When theists take part in “science-vs-religion” arguments, they tend to try one of two things:
1. Show religion to be useful in the way science is useful.
2. Show science to be useless in the way religion is useless.The second one sounds silly, but it’s actually a much more popular line of argument these days.
Examples of the first one would be: “Albert prayed for rain and it rained”, or “Sarah used the Bible Code to predict the stock market with breathtaking accuracy.” This contingent of arguments is pursued by a large minority, but tends to make more “sophisticated” believers cringe, because they are all too aware of what religion’s track record in those areas really looks like when an actual empiricism is applied. Hence, sophisticated theists prefer variations of the second line of argument.
The second line of argument involves many phrases which have become canards. “Scientists have faith too.” “Scientists still don’t know (the origin of the universe)/(the basis of mathematics)/(how to cure the common cold).” (And non-scientists do?) “Science is really another religion, with its own close-minded hierarchy of orthodoxy-defending priests.” “Science doesn’t answer the questions that matter.”
It’s been pointed out that the “Science (and/or atheism) is another faith” argument is generally delivered in an oddly sneering tone, rather than the welcoming tone with which theists usually praise such things as faith and religion. However, this is not entirely an inconsistency on the theists’ part. Rather, the argument as a whole is that something-like-faith is inescapable — all assertions about reality are “faith-based” in some non-trivial way. Hence, science has no better claim to “truth” than anyone else, at least empirically and in certain bodies of knowledge (especially those which directly concern us humans, like how our minds work). Then, within the realm of this thing called “faith”, one finds not only science but a plethora of religions. Now, since all these worldviews are really faith-based, one must use faith-based means to tease them apart and rank their efficacy. The “faith” criterion first makes the Bible is as good as a science textbook, after which some other faith-based criteria (which are almost never specified) render it superior.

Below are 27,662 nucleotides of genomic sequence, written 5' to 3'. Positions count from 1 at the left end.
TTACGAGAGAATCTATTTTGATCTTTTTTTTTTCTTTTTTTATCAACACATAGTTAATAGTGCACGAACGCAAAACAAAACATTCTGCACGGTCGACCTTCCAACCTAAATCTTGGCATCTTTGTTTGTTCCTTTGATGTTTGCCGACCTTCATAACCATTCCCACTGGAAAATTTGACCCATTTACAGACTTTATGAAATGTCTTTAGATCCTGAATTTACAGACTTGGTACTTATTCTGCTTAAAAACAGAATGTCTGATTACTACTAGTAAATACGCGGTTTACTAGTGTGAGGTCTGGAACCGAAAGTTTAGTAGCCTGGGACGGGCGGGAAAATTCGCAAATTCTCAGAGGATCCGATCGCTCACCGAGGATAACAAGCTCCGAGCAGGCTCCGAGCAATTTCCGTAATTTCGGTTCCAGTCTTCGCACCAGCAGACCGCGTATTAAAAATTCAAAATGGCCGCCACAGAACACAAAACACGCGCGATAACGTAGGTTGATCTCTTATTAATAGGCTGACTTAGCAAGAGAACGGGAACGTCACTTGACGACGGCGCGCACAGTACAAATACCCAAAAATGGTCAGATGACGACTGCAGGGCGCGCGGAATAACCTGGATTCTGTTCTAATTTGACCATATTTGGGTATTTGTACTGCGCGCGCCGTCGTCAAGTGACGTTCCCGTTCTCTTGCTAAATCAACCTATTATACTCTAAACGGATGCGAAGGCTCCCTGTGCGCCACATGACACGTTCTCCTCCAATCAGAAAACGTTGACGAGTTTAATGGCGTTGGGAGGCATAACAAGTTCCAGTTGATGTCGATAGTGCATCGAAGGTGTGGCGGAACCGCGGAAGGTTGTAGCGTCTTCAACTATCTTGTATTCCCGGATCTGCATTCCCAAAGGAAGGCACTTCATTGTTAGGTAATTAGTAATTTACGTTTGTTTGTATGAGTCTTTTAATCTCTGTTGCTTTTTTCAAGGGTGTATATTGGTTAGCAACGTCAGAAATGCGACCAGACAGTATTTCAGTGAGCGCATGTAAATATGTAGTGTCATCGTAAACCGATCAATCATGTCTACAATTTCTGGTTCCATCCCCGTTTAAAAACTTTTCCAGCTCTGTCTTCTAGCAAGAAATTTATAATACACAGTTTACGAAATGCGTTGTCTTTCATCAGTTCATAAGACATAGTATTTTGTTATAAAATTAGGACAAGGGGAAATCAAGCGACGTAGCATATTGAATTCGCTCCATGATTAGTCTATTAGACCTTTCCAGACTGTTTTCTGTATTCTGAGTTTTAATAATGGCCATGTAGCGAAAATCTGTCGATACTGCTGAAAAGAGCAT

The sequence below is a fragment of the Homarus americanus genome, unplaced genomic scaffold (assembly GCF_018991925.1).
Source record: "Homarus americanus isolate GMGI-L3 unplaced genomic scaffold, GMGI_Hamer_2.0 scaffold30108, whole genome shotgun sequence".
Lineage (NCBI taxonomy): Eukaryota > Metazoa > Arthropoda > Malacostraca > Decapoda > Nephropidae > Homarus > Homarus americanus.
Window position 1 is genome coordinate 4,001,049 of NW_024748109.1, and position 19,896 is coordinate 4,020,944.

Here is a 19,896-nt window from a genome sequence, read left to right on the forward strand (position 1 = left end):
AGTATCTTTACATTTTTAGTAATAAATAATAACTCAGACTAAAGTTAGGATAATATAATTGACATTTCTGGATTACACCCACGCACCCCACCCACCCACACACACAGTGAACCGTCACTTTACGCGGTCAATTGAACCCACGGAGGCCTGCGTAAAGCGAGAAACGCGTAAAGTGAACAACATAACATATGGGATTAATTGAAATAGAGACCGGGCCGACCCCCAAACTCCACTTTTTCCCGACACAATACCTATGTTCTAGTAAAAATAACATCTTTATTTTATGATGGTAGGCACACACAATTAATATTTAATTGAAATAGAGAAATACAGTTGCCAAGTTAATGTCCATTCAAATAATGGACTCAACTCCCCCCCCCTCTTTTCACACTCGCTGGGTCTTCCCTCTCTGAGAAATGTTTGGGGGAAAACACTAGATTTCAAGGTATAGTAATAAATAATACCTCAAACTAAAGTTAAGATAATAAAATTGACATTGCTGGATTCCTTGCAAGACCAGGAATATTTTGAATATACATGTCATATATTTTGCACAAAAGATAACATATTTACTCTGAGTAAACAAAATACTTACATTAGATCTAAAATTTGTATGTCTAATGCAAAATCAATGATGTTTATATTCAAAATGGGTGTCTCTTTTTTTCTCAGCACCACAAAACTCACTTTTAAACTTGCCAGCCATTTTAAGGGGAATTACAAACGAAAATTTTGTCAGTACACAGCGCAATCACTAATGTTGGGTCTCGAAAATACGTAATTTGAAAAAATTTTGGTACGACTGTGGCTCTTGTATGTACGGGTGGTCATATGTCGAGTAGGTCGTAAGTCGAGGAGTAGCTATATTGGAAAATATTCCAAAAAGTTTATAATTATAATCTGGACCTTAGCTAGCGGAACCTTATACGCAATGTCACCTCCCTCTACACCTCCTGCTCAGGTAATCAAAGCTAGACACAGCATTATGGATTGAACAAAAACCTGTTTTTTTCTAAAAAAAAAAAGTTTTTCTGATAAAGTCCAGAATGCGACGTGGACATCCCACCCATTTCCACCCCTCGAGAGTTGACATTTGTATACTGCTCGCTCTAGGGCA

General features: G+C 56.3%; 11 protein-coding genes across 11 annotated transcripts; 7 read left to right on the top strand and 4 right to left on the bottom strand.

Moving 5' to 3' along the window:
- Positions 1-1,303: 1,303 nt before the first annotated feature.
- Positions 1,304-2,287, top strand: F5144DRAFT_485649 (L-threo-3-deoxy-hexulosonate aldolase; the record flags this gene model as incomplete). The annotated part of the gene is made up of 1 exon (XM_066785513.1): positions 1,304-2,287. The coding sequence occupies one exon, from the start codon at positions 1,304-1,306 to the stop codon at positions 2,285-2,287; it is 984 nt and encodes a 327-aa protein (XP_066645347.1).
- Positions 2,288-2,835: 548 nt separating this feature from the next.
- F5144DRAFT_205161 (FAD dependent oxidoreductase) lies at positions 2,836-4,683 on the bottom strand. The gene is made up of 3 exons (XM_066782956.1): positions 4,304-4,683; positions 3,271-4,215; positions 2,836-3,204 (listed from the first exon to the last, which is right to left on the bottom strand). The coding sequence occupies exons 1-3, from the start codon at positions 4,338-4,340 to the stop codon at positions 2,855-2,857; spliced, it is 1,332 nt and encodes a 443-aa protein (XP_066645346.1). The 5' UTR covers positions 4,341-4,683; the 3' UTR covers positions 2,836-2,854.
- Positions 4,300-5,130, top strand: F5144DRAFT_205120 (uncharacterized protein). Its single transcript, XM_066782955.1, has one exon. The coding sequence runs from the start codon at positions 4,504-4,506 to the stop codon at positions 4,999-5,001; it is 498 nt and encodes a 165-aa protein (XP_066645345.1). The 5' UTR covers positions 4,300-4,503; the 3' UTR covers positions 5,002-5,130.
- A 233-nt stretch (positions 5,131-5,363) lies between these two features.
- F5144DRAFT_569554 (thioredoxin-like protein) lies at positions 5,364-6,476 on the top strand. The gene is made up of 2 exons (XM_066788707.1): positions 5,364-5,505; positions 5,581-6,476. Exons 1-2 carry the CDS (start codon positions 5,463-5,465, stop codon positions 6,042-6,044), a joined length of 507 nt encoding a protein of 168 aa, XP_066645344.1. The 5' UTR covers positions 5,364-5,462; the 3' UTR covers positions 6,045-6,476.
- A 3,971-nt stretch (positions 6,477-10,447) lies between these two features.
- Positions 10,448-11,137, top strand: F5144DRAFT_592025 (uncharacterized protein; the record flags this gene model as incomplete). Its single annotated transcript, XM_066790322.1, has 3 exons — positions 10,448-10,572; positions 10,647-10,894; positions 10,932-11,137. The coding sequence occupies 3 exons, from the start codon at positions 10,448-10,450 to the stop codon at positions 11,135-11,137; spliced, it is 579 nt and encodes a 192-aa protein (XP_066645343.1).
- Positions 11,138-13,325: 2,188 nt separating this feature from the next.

In the course of that last paragraph, we drifted away from “sophisiticated” theists to the thinking of the hard-core literalists, but this is partly in keeping with the actual continuum of mindsets, ranging from a genial NOMA (Non-Overlapping MAgisteria), to a mild distaste for but resignation to science, to an outright declaration that one’s religious method serves as superior to the current scientific method. (I say “current” because different literalists will differ on the subject of whether science itself is at fault, or whether current institutions, a different beast from “real” science, are simply doing science incorrectly.)
When one pursues the arguments long enough, the fuzzy, “deep” wording must either vanish or give way to more concrete assertions, because a true discussion cannot be had with fuzz. If the only response recieved is “Whatever works for you, man”, then there is little that can follow such a rejection of truth in favor of an inconsistent politeness. For example, is my skepticism as valid as your credulity, or is it only the world’s relgions, spiritualities, and psuedosciences that earn this gracious acceptance? Often, it seems the answer is that everyone except atheist rationalists are okay (despite apparent contradictions among all the other groups) because “you have to believe in something.” Specifically, in something whose actual existence can only be believed in and never shown — solely believing in the apparently real stuff makes you boring and/or intolerant.
It’s like insisting that everyone root for a sports team, and it doesn’t matter which team or what sport, so long as the players and equipment are invisible, inaudible, and otherwise beyond the realm of empirical detectability. Cold materialists, why do you hate the Fighting Unicorns so?